Sabres’ Ott: Playoffs are ‘in our grasp’


Over at the Buffalo News, John Vogl has penned a rather interesting piece about Steve Ott’s emergence following the firing of Sabres head coach Lindy Ruff.

The piece highlights a lot of things — Ott taking the heat off captain Jason Pominville by intercepting a TV crew, Ott’s increased minutes under Ron Rolston, Ott’s faceoff prowess — but it’s one thing in particular that stands out:

Ott’s belief in his team’s playoff chances.

“Our last game of the year, that will be the judge,” he said. “If we’re a playoff team, that’s my expectations of this team. That hasn’t changed.

“We’ve got some work cut out ahead of us, but by all means it’s in our grasp.”

/record scratch

With just 11 wins in 30 games, the Sabres currently sit 13th overall in the Eastern Conference. They’re six points back of eighth place, with four teams between them and the final playoff spot.

According to Sports Club Stats, the Sabres have a 1.8 percent chance of making the postseason. That’s the second-lowest percentage in the league, ahead of only Florida (who, at 0.0 percent, can probably start booking tee times.)

Obviously, Ott has to say all the right things publicly. He can’t very well admit he and the Sabres have acknowledged and/or accepted this season is done, what with 11 home games left on the schedule.

And to be fair, it’s not like the Sabres haven’t nearly risen from the dead before.

Last season, the Sabres were sitting 14th in the East on Feb. 19 with a 25-27-7 record, only to mount a furious rally (they went 14-2-3 from Feb. 19-Mar. 27), finishing just three points back of Ottawa for the eighth and final playoff spot in the East.

Ott figures this year’s Sabres can do the same, with the Ruff-for-Rolston switch being the catalyst.

“Since the changes have occurred, I think we’ve continued to get better,” he explained. “By the end of all this stuff, if we continue to grow and continue to get better, I like the success of this team.”

NHL has no plans to change waiver rules

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Even with all the young players that have been healthy scratches this season, don’t expect the NHL to change its waiver rules.

Deputy commissioner Bill Daly told PHT in an email that it’s not something that’s “ever been considered.”

“For better or worse that’s what waiver rules are there for,” Daly wrote. “They force Clubs to make tough decisions.”

Today, Montreal defenseman Jarred Tinordi became the latest waiver-eligible youngster to be sent to the AHL on a two-week conditioning loan.

Tinordi, 23, has yet to play a single game for the Habs this season. If he were still exempt from waivers, he’d have undoubtedly been sent to the AHL long before he had to watch so many NHL games from the press box.

In light of situations like Tinordi’s, some have suggested the NHL change the rules. Currently, the only risk-free way for waiver-eligible players to get playing time in the AHL is via conditioning stint, and, as mentioned, those are limited to 14 days in length.

So the Habs will, indeed, need to make a “tough decision” when Tinordi’s conditioning stint is up. Do they put him in the lineup? Do they keep him in the press box and wait for an injury or some other circumstance to create an opportunity for him to play? Do they risk losing him to waivers by attempting to send him to the AHL? Do they trade him?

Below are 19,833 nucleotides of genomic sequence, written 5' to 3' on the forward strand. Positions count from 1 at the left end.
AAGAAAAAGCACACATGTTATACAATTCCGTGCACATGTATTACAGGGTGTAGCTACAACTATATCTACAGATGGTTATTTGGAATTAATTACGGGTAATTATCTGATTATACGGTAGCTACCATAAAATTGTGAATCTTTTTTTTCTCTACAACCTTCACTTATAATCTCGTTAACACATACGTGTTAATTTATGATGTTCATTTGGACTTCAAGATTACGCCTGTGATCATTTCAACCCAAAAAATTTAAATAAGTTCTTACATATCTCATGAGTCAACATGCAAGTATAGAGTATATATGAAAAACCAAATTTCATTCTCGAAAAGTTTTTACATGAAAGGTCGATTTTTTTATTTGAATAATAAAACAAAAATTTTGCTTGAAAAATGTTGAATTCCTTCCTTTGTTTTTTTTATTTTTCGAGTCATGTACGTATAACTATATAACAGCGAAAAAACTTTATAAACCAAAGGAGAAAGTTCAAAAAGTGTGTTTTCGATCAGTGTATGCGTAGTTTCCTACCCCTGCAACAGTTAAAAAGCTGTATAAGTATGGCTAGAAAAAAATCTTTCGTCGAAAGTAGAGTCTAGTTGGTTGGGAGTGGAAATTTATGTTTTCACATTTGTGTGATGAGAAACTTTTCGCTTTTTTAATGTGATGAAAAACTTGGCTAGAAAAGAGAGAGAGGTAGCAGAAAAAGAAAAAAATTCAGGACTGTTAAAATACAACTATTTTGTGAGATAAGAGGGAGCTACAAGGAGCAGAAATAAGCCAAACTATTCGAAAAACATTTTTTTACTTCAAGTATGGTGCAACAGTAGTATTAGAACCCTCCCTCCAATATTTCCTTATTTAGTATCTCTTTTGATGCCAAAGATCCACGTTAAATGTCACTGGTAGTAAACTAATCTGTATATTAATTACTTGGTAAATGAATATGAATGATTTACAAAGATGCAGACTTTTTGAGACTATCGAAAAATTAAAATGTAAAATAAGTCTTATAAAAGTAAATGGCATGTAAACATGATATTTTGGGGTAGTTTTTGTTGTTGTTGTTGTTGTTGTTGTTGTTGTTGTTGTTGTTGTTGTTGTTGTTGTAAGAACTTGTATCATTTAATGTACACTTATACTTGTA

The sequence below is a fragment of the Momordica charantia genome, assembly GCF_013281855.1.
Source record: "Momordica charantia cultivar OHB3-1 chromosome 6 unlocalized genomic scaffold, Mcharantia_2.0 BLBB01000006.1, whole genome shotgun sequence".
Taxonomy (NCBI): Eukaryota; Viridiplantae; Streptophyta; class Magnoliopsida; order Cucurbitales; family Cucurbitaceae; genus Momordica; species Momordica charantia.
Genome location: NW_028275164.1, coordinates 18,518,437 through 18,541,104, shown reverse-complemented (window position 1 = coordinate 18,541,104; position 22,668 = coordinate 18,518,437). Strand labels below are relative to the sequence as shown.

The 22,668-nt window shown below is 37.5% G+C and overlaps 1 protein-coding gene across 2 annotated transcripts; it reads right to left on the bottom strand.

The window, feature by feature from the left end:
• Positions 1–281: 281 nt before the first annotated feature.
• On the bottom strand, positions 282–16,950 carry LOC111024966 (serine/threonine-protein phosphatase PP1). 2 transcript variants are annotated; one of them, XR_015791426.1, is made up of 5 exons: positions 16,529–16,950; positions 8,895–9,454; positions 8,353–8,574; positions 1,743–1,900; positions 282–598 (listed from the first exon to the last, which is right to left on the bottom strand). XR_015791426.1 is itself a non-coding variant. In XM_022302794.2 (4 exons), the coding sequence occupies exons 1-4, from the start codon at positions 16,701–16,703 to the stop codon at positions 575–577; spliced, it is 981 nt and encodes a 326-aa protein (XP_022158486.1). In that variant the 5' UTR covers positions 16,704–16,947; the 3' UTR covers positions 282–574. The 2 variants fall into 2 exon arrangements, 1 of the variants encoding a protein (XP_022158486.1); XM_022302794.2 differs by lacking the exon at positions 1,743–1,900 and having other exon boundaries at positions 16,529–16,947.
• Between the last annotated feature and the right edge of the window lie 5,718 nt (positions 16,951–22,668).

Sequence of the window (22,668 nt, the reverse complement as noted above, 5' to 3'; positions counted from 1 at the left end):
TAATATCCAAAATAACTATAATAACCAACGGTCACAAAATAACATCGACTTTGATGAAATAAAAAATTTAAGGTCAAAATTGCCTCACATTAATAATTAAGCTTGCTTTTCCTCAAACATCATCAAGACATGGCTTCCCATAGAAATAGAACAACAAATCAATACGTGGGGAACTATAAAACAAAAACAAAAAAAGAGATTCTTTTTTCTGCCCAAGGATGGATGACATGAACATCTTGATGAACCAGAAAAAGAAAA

Your call, Marc Bergevin.

Related: Stanislav Galiev is stuck in the NHL

Ortio clears waivers, assigned to Flames’ AHL team

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Joni Ortio has cleared waivers and been assigned to AHL Stockton, the Calgary Flames announced today.

The 24-year-old goalie was always likely to clear, what with his dreadful numbers this season (0-2-1, .868),

But we suppose there was always the chance he’d get picked up, so it’s a relief for the Flames all the same. With a little more time to hone his game in the AHL, Ortio could still turn out to be a quality NHL netminder.

In a related move, veteran goalie Jonas Hiller has been activated from injured reserve. Hiller and Karri Ramo are the only goalies on the Flames’ active roster now.

Price placed on injured reserve; Yakupov to miss 2-4 weeks with sprained ankle

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Two injury updates in one post.

First, the situation with Montreal goalie Carey Price, who was hurt last night versus the Rangers.

According to Canadiens coach Michel Therrien, Price has been placed on injured reserve with a lower-body injury. That means he’ll be out at least a week, though no exact timeline was provided.

“We don’t know how long Carey will be out, but for us it’s business as usual,” said Therrien.

Mike Condon will get the start tomorrow in New Jersey.

As for Oilers forward Nail Yakupov, he’ll be out 2-4 weeks after spraining his ankle last night in Carolina while getting tangled up with a linesman.

Getzlaf didn’t love the ‘dead’ atmosphere at Coyotes game

Martin Erat, Ryan Getzlaf

Ducks captain Ryan Getzlaf wasn’t impressed with at least two things last night in Arizona:

1. His team’s performance in a 4-2 loss to the Coyotes.
2. The atmosphere inside Gila River Arena, where the announced attendance was just 11,578.

“It’s hard. When you come into a building … it’s dead,” Getzlaf told the O.C. Register. “Nothing against the fans. It’s hard to fill a big building like this and have the amount of people in it to build your energy. So you have to do it yourself. You have to be ready when you step on the ice. I thought we came out flat.”

Anaheim’s record fell to 8-11-4 with the defeat.

The Coyotes’ average attendance also fell, to 13,144 in eight games.